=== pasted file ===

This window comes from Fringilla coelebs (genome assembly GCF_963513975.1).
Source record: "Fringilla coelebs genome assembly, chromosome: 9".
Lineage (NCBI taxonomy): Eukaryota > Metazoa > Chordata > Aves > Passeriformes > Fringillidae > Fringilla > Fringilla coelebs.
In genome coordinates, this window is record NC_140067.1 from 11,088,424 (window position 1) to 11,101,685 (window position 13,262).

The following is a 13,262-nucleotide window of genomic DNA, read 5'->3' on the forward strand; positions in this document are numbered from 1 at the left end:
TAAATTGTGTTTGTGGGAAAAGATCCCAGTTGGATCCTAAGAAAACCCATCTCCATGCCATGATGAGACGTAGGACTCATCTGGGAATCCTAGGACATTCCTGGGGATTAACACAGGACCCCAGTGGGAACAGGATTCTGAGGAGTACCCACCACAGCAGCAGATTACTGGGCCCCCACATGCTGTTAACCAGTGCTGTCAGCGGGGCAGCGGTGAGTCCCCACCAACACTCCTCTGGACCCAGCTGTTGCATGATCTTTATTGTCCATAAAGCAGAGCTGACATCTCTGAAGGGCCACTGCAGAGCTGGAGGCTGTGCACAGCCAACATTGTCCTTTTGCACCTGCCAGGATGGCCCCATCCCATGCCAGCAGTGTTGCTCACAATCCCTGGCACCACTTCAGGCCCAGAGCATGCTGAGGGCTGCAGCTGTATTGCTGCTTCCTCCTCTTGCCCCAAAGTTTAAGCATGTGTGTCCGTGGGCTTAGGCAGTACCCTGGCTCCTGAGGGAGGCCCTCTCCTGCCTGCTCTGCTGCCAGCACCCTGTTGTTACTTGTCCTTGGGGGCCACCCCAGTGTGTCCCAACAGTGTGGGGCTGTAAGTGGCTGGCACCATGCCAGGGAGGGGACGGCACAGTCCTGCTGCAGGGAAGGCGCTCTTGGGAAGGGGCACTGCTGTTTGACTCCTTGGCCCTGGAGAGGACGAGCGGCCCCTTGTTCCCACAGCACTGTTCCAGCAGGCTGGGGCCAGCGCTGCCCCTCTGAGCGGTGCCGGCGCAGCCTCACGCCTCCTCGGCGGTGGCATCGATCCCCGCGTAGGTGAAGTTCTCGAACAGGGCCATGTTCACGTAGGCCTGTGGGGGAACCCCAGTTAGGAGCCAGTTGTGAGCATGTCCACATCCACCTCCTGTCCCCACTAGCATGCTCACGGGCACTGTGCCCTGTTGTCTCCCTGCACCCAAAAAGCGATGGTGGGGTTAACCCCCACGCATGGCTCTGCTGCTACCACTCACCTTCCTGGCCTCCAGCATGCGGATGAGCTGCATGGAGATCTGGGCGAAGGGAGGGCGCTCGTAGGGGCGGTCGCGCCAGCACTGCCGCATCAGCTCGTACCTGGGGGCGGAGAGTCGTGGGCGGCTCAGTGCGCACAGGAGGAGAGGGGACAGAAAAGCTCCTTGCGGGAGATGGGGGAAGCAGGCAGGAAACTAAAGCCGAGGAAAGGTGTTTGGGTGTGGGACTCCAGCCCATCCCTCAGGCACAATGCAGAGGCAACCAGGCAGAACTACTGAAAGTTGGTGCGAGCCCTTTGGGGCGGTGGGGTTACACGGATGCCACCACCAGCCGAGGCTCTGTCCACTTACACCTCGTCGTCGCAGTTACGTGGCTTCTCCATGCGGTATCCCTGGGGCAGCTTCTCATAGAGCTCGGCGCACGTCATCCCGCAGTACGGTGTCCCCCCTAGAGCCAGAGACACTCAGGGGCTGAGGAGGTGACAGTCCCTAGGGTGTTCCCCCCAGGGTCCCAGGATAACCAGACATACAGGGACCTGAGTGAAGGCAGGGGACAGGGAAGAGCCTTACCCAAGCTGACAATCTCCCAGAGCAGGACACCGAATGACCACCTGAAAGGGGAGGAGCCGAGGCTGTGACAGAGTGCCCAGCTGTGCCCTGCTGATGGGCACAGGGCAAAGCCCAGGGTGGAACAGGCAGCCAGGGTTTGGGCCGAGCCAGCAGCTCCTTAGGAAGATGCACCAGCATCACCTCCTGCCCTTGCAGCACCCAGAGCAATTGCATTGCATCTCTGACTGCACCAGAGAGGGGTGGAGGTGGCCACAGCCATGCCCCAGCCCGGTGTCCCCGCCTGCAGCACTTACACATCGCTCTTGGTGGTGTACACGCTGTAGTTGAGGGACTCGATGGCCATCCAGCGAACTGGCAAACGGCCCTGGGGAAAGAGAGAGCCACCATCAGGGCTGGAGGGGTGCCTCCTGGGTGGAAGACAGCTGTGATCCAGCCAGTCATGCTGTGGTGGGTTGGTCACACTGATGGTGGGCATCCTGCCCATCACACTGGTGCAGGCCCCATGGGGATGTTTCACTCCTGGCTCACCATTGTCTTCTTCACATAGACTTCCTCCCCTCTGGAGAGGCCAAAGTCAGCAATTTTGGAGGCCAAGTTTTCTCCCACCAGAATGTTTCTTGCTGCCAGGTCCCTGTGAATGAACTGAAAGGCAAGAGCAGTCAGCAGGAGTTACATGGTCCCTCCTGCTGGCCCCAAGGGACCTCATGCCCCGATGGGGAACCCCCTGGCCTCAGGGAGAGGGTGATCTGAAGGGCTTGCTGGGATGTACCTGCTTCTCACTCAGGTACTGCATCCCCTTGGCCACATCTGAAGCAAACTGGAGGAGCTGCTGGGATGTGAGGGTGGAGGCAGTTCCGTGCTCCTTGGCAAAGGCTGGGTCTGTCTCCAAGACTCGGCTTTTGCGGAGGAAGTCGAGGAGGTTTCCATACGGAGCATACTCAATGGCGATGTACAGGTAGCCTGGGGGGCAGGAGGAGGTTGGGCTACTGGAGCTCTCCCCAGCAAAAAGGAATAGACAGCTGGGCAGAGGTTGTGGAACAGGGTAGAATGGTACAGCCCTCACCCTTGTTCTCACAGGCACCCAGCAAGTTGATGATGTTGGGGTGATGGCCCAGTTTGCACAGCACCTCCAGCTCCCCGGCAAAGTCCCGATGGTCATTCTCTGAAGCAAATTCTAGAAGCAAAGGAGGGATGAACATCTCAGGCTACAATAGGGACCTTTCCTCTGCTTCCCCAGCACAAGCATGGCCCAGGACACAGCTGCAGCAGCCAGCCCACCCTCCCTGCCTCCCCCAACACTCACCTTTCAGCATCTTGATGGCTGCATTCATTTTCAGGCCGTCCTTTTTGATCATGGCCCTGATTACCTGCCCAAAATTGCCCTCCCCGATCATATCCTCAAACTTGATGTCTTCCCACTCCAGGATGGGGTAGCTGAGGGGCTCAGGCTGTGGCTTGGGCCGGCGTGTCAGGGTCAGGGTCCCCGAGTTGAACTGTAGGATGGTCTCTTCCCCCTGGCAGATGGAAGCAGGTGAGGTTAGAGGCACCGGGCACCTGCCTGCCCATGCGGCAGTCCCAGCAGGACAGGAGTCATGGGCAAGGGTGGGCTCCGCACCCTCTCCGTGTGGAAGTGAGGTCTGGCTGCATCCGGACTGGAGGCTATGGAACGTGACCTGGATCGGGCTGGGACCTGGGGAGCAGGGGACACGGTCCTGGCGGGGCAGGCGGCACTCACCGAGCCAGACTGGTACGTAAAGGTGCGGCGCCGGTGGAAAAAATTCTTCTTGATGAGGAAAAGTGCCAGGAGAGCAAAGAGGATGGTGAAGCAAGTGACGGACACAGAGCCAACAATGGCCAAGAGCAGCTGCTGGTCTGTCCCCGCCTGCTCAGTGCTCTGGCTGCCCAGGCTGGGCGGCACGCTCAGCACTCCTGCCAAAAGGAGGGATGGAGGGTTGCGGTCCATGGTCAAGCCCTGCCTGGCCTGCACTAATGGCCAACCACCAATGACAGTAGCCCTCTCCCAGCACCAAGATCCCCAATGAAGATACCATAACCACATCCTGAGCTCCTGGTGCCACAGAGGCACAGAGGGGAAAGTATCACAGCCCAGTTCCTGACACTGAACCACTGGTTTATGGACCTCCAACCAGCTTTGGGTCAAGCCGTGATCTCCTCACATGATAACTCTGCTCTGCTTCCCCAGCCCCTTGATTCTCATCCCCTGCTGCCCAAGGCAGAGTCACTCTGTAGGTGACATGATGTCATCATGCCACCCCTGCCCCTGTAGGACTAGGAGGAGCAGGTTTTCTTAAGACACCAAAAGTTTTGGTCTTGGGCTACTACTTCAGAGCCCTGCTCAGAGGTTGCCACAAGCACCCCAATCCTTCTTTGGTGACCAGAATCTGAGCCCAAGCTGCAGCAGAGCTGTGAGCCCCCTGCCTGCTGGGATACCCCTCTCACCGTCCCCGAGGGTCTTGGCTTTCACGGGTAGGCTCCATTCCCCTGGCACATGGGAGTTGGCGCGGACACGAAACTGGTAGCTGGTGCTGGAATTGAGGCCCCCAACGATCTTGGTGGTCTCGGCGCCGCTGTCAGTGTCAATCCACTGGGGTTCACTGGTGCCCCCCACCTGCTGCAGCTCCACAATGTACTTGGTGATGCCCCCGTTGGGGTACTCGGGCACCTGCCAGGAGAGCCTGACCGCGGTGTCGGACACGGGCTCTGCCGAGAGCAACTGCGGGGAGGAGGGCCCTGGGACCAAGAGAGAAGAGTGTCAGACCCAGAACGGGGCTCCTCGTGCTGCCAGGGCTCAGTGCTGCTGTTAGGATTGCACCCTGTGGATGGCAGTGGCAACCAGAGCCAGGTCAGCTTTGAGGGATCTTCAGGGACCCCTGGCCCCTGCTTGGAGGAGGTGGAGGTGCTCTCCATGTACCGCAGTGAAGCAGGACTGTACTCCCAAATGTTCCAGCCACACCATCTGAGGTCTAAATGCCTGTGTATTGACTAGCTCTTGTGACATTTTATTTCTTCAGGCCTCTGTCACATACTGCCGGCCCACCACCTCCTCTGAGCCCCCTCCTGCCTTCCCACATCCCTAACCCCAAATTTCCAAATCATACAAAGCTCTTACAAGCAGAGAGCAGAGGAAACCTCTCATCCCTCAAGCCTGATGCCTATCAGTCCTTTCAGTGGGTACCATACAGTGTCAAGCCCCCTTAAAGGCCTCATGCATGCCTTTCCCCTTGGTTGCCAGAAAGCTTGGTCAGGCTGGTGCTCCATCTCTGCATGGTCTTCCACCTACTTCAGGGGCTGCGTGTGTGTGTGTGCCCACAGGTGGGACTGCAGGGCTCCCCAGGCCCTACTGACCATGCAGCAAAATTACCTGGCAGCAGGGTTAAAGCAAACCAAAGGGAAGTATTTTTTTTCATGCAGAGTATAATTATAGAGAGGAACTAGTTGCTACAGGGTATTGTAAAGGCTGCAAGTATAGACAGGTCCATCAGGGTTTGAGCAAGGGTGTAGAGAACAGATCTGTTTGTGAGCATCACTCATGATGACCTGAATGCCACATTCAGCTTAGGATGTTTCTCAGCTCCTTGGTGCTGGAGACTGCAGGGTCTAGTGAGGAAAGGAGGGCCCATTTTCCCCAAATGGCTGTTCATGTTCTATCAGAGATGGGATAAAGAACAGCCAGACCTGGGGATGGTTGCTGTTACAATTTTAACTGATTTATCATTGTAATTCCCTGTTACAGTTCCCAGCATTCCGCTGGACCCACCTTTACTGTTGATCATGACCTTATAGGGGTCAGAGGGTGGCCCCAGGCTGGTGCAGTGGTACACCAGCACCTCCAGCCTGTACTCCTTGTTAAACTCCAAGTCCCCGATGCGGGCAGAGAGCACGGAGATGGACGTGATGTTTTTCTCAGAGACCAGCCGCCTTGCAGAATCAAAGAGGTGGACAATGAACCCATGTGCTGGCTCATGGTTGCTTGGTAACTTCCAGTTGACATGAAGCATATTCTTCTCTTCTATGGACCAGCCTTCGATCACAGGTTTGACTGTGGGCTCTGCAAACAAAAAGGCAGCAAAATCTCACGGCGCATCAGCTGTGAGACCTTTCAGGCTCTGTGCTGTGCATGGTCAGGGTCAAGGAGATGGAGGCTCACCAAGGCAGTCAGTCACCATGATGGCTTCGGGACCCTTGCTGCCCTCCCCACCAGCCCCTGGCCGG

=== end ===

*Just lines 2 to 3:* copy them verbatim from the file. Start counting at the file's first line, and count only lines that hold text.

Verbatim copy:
Source record: "Fringilla coelebs genome assembly, chromosome: 9".
Lineage (NCBI taxonomy): Eukaryota > Metazoa > Chordata > Aves > Passeriformes > Fringillidae > Fringilla > Fringilla coelebs.